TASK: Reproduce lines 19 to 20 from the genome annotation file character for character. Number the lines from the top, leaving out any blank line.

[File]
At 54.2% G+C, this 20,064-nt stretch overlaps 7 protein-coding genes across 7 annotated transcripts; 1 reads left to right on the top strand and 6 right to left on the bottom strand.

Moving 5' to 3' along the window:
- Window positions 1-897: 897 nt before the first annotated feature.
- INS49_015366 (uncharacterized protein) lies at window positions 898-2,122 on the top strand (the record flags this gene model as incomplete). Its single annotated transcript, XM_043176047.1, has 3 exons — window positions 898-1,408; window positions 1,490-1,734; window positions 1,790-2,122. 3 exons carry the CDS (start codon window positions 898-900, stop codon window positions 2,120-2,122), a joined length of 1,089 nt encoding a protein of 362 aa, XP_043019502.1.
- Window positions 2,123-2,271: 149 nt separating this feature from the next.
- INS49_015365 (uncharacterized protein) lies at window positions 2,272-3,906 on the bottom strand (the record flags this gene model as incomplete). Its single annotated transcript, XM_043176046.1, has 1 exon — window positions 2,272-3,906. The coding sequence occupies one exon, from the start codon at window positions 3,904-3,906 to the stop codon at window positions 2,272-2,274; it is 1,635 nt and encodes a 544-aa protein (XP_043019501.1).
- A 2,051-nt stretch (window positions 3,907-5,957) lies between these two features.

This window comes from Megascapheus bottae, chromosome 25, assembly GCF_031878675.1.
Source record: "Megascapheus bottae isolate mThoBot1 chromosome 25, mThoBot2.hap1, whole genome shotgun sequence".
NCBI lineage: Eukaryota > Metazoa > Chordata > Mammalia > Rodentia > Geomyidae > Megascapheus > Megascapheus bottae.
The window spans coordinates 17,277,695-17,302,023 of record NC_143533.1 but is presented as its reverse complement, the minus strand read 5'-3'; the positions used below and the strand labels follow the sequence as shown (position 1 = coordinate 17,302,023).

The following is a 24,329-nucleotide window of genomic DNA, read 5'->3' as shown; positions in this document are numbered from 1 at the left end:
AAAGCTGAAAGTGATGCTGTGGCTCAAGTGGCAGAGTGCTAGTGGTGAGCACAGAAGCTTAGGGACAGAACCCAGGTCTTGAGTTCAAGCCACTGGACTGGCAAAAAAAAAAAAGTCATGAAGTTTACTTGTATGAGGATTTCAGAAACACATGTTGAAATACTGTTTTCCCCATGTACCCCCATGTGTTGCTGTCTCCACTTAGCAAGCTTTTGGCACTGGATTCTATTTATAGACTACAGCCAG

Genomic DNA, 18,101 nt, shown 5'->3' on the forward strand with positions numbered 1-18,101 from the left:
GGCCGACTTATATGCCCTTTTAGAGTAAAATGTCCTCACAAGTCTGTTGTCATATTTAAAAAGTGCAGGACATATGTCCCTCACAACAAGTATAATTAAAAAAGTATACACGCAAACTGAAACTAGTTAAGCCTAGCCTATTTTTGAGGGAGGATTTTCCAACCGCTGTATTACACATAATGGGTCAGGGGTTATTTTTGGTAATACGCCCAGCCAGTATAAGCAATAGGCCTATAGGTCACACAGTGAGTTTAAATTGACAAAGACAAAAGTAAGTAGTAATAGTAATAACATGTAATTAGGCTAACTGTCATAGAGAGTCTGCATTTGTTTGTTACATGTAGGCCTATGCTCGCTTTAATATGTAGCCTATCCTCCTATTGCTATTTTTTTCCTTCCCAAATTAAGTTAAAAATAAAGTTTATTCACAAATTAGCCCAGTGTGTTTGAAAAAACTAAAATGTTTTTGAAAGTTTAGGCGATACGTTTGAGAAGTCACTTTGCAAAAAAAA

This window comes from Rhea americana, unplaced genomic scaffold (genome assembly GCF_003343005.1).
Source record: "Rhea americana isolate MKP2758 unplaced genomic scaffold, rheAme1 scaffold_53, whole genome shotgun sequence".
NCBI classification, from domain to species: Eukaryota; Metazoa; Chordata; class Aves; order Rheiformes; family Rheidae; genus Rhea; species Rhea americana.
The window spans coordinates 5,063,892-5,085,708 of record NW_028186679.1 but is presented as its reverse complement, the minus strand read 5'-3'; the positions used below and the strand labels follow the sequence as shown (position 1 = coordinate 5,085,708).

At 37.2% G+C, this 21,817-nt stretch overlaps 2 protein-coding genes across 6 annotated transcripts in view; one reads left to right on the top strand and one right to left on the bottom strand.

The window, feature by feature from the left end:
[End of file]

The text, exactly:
The window spans coordinates 5,063,892-5,085,708 of record NW_028186679.1 but is presented as its reverse complement, the minus strand read 5'-3'; the positions used below and the strand labels follow the sequence as shown (position 1 = coordinate 5,085,708).

At 37.2% G+C, this 21,817-nt stretch overlaps 2 protein-coding genes across 6 annotated transcripts in view; one reads left to right on the top strand and one right to left on the bottom strand.